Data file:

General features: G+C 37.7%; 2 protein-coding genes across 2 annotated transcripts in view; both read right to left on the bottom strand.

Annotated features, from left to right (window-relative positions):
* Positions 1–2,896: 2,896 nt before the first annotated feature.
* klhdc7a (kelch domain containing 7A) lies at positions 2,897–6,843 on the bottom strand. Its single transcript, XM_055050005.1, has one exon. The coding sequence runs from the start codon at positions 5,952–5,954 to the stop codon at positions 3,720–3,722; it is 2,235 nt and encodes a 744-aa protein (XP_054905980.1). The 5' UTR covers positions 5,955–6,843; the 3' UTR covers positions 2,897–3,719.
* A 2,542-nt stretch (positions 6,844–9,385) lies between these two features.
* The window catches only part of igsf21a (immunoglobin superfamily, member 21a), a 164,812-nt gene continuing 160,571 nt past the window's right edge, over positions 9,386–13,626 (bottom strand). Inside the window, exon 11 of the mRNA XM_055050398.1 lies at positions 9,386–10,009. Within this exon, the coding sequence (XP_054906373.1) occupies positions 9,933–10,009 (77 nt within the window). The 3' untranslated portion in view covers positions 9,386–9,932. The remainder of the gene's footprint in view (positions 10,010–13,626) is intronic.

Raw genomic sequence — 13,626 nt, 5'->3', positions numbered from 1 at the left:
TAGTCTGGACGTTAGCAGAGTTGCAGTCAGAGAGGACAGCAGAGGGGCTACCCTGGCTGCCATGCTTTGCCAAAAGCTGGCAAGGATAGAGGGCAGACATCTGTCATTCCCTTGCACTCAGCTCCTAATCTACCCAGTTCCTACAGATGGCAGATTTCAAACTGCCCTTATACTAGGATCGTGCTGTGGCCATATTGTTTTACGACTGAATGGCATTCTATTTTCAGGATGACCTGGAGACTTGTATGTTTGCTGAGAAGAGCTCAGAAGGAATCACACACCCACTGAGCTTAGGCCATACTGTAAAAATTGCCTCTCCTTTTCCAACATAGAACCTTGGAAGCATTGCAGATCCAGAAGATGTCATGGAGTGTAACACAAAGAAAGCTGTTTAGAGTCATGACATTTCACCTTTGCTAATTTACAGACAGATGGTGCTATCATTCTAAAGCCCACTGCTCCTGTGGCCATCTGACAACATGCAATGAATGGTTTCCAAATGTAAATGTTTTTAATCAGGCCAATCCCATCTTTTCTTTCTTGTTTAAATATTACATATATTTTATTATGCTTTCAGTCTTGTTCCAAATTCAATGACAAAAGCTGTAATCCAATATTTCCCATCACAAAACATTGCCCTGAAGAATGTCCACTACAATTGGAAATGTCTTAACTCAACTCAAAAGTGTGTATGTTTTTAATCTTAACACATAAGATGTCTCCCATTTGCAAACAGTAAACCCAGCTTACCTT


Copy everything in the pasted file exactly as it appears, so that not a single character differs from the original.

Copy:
General features: G+C 37.7%; 2 protein-coding genes across 2 annotated transcripts in view; both read right to left on the bottom strand.

Annotated features, from left to right (window-relative positions):
* Positions 1–2,896: 2,896 nt before the first annotated feature.
* klhdc7a (kelch domain containing 7A) lies at positions 2,897–6,843 on the bottom strand. Its single transcript, XM_055050005.1, has one exon. The coding sequence runs from the start codon at positions 5,952–5,954 to the stop codon at positions 3,720–3,722; it is 2,235 nt and encodes a 744-aa protein (XP_054905980.1). The 5' UTR covers positions 5,955–6,843; the 3' UTR covers positions 2,897–3,719.
* A 2,542-nt stretch (positions 6,844–9,385) lies between these two features.
* The window catches only part of igsf21a (immunoglobin superfamily, member 21a), a 164,812-nt gene continuing 160,571 nt past the window's right edge, over positions 9,386–13,626 (bottom strand). Inside the window, exon 11 of the mRNA XM_055050398.1 lies at positions 9,386–10,009. Within this exon, the coding sequence (XP_054906373.1) occupies positions 9,933–10,009 (77 nt within the window). The 3' untranslated portion in view covers positions 9,386–9,932. The remainder of the gene's footprint in view (positions 10,010–13,626) is intronic.

Raw genomic sequence — 13,626 nt, 5'->3', positions numbered from 1 at the left:
TAGTCTGGACGTTAGCAGAGTTGCAGTCAGAGAGGACAGCAGAGGGGCTACCCTGGCTGCCATGCTTTGCCAAAAGCTGGCAAGGATAGAGGGCAGACATCTGTCATTCCCTTGCACTCAGCTCCTAATCTACCCAGTTCCTACAGATGGCAGATTTCAAACTGCCCTTATACTAGGATCGTGCTGTGGCCATATTGTTTTACGACTGAATGGCATTCTATTTTCAGGATGACCTGGAGACTTGTATGTTTGCTGAGAAGAGCTCAGAAGGAATCACACACCCACTGAGCTTAGGCCATACTGTAAAAATTGCCTCTCCTTTTCCAACATAGAACCTTGGAAGCATTGCAGATCCAGAAGATGTCATGGAGTGTAACACAAAGAAAGCTGTTTAGAGTCATGACATTTCACCTTTGCTAATTTACAGACAGATGGTGCTATCATTCTAAAGCCCACTGCTCCTGTGGCCATCTGACAACATGCAATGAATGGTTTCCAAATGTAAATGTTTTTAATCAGGCCAATCCCATCTTTTCTTTCTTGTTTAAATATTACATATATTTTATTATGCTTTCAGTCTTGTTCCAAATTCAATGACAAAAGCTGTAATCCAATATTTCCCATCACAAAACATTGCCCTGAAGAATGTCCACTACAATTGGAAATGTCTTAACTCAACTCAAAAGTGTGTATGTTTTTAATCTTAACACATAAGATGTCTCCCATTTGCAAACAGTAAACCCAGCTTACCTT